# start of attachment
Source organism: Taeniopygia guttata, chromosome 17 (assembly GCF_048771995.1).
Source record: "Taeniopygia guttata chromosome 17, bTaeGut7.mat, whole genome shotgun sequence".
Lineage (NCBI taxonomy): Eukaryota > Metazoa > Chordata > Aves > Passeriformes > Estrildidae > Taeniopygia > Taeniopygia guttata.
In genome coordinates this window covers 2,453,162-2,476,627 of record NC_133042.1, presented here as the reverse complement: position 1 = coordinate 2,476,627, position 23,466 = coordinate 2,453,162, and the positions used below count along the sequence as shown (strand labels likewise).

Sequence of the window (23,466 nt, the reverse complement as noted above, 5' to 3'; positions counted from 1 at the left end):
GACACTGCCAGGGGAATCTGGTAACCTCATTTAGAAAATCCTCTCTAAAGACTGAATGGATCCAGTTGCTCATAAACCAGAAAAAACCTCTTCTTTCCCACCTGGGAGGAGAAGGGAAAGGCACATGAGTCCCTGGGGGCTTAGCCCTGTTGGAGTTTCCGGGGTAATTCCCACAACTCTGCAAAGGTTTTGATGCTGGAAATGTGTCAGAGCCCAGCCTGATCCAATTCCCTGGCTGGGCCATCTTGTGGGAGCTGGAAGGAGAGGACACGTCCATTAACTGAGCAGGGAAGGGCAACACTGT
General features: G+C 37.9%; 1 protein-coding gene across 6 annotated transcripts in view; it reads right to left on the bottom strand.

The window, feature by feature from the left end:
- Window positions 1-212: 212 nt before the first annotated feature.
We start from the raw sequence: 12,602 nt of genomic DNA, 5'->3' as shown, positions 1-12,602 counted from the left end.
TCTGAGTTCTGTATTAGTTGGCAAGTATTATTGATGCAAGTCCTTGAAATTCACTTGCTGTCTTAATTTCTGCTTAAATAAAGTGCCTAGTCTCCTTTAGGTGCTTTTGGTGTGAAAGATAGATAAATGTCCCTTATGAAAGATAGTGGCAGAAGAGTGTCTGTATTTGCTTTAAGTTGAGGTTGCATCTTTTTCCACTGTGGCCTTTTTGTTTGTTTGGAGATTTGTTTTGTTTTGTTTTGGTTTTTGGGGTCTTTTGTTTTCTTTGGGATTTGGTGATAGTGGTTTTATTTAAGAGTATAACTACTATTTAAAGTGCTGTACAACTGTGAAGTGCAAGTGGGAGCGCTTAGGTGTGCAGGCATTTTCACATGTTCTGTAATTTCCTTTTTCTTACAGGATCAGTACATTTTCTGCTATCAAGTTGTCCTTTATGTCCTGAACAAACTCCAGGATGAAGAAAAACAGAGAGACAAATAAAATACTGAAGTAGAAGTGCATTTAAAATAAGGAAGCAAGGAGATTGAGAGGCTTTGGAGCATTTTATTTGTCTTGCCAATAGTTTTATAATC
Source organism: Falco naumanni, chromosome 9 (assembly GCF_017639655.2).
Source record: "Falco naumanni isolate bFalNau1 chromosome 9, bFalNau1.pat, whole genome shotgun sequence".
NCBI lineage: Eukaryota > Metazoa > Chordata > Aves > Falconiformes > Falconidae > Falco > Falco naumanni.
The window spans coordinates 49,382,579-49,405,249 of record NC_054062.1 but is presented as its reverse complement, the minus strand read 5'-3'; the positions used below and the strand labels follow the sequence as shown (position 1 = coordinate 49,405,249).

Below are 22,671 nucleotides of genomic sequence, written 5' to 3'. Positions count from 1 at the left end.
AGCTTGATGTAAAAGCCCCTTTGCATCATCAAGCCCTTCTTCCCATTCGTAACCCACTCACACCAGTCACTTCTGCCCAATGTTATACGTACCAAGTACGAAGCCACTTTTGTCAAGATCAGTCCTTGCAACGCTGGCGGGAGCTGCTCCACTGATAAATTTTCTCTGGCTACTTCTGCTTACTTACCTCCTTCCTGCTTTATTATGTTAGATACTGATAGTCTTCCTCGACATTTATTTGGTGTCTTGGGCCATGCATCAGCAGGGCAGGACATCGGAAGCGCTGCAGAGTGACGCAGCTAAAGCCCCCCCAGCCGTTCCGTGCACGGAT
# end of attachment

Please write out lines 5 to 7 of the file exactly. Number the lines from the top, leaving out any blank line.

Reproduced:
Sequence of the window (23,466 nt, the reverse complement as noted above, 5' to 3'; positions counted from 1 at the left end):
GACACTGCCAGGGGAATCTGGTAACCTCATTTAGAAAATCCTCTCTAAAGACTGAATGGATCCAGTTGCTCATAAACCAGAAAAAACCTCTTCTTTCCCACCTGGGAGGAGAAGGGAAAGGCACATGAGTCCCTGGGGGCTTAGCCCTGTTGGAGTTTCCGGGGTAATTCCCACAACTCTGCAAAGGTTTTGATGCTGGAAATGTGTCAGAGCCCAGCCTGATCCAATTCCCTGGCTGGGCCATCTTGTGGGAGCTGGAAGGAGAGGACACGTCCATTAACTGAGCAGGGAAGGGCAACACTGT
General features: G+C 37.9%; 1 protein-coding gene across 6 annotated transcripts in view; it reads right to left on the bottom strand.